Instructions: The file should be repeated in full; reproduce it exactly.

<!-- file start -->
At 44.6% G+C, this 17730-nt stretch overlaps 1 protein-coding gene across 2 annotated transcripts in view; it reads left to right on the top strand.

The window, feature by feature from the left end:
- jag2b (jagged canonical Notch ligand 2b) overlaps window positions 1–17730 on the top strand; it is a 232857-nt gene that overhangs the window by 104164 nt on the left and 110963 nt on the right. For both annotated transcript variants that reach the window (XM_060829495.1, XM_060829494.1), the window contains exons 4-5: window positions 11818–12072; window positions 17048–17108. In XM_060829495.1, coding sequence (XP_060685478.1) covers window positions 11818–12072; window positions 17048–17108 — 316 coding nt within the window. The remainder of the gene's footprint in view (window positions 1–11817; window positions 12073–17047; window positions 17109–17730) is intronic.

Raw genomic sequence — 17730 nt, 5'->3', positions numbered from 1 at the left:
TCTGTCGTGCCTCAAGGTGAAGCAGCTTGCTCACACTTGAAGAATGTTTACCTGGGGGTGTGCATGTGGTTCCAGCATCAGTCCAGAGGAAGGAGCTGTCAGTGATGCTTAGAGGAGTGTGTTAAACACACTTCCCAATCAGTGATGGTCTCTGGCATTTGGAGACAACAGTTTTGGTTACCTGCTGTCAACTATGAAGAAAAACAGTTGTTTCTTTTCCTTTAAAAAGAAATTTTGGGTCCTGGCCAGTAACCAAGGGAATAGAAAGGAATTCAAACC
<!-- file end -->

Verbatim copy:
At 44.6% G+C, this 17730-nt stretch overlaps 1 protein-coding gene across 2 annotated transcripts in view; it reads left to right on the top strand.

The window, feature by feature from the left end:
- jag2b (jagged canonical Notch ligand 2b) overlaps window positions 1–17730 on the top strand; it is a 232857-nt gene that overhangs the window by 104164 nt on the left and 110963 nt on the right. For both annotated transcript variants that reach the window (XM_060829495.1, XM_060829494.1), the window contains exons 4-5: window positions 11818–12072; window positions 17048–17108. In XM_060829495.1, coding sequence (XP_060685478.1) covers window positions 11818–12072; window positions 17048–17108 — 316 coding nt within the window. The remainder of the gene's footprint in view (window positions 1–11817; window positions 12073–17047; window positions 17109–17730) is intronic.

Raw genomic sequence — 17730 nt, 5'->3', positions numbered from 1 at the left:
TCTGTCGTGCCTCAAGGTGAAGCAGCTTGCTCACACTTGAAGAATGTTTACCTGGGGGTGTGCATGTGGTTCCAGCATCAGTCCAGAGGAAGGAGCTGTCAGTGATGCTTAGAGGAGTGTGTTAAACACACTTCCCAATCAGTGATGGTCTCTGGCATTTGGAGACAACAGTTTTGGTTACCTGCTGTCAACTATGAAGAAAAACAGTTGTTTCTTTTCCTTTAAAAAGAAATTTTGGGTCCTGGCCAGTAACCAAGGGAATAGAAAGGAATTCAAACC